Nursing students represent McMaster at Global Health Conference

By Nandini Nandeesha, Level IV BScN, McMaster University, February 14, 2017

Representing McMaster University, a team of nine students attended the International Women’s and Children’s Health Conference at Manipal University, India. The conference was hosted by Manipal School of Nursing and welcomed over 500 delegates from 19 countries. The event also reached out to members of various disciplines involved in global health including scientists, environmentalists, nurses, physicians, midwives, nutritionists, politicians and social workers.

This year’s theme was the impact of Global Issues on Women and Children. In collaboration with Manipal University nursing students, we were involved in conference planning and facilitation during workshops. In addition, we facilitated group discussions on topics such as HIV/AIDS, globalization and the aging process. A few of us had the opportunity to speak about our own research during poster presentations.

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The five days spent at Manipal was truly an educationally enriching experience and we all came back with new perspectives on global health. I was fascinated by variations in the nursing curriculum that existed based on geographical region. For example, Japan has 'disaster nursing' included in their nursing curriculum to prepare students for providing care to survivors after events such as earthquakes and typhoons. This knowledge was also used internationally to prepare countries like Bangladesh in the event of a natural disaster.

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Furthermore, it was thought-provoking to see how strategies developed in western parts of the world were being used to promote health and wellbeing in the east and in developing countries. For example, CycleBeads is used as part of the Standard Days Method, a fertility awareness-based family planning method. It helps prevent unwanted pregnancies and also allows to optimize on a female’s fertility period. This method was initially developed by researchers at Georgetown University and is now being used by millions of women in countries like Rwanda, India and Egypt.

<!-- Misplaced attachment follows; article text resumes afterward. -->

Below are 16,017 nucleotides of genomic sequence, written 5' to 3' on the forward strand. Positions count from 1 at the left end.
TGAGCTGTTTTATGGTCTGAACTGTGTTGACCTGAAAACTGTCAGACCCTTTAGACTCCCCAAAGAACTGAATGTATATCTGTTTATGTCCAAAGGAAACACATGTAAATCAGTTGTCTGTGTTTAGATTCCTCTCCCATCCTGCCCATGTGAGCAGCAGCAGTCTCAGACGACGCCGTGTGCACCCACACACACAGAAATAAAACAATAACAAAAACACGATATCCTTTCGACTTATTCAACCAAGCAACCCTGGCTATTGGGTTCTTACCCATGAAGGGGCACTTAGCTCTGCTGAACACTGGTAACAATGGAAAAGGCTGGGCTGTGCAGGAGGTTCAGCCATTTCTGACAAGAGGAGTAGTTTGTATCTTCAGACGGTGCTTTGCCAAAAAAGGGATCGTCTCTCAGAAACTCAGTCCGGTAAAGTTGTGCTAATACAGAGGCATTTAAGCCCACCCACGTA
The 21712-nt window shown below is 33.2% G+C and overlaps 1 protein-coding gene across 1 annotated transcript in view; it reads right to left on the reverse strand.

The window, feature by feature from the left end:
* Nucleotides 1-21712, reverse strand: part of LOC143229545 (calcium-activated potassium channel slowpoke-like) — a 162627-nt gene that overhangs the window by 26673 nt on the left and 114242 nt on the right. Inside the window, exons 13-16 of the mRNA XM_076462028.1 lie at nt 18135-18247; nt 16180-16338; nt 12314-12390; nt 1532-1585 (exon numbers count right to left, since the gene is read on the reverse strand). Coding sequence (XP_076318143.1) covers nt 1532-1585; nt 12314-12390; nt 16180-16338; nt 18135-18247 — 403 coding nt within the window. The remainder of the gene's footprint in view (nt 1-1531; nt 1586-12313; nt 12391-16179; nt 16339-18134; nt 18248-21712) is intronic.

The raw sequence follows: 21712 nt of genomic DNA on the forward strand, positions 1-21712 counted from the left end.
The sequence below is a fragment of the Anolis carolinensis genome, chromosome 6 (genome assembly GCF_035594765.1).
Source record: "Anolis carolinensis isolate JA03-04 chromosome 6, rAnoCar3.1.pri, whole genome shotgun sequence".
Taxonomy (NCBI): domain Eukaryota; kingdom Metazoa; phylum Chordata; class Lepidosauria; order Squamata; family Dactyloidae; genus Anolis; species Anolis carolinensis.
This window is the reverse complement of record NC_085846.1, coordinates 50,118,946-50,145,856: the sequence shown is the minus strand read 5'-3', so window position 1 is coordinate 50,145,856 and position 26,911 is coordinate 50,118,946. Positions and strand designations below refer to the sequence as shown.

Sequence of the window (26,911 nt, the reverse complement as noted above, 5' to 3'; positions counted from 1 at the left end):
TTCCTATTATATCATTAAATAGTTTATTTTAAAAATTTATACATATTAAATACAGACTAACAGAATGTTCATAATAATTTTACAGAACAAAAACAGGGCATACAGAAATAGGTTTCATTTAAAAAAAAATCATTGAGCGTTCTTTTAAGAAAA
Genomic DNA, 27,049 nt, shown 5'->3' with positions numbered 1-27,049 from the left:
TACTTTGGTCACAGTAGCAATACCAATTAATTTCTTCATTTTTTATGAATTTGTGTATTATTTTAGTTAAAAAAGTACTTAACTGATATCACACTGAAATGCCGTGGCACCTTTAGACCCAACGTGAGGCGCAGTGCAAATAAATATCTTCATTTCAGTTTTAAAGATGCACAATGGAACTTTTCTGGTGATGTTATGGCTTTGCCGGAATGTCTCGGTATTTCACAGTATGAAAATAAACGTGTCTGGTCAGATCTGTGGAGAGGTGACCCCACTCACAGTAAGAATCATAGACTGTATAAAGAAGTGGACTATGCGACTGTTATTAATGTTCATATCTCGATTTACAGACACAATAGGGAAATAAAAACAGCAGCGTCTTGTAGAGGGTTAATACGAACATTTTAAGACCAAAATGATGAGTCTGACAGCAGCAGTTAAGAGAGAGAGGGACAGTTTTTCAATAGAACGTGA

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We also learned about the value of a community approach to nursing. When implementing new initiatives, we learned strategies for knowledge dissemination to rural communities as well as how to mobilize a team of people that can take charge for their own health and the health of their local communities. For example, strategies such as educating women so that they can then educate families, and educating village seniors who can then advocate for the well-being of their entire village.

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Coming back home, we hope to encourage students to broaden their horizons and look at issues occurring around the world. Living in a first-world nation, we are far more privileged and as students having the opportunity to attend post-secondary institutions, we have the ability to give back to our global community right here from home. A part of that begins with heightening our awareness to women’s and children’s health needs on a global scale. Furthermore, we hope to bring education to developing parts of the world and equip them with the knowledge on how to use the education for health promotion. Given the profession we’re already in, nurses are at the frontline of healthcare. We are leaders universally and this allows us to connect on a global level. Therefore we hope to learn from each other and adapt effective care strategies that are being used around the world to improve the care we provide to our patients.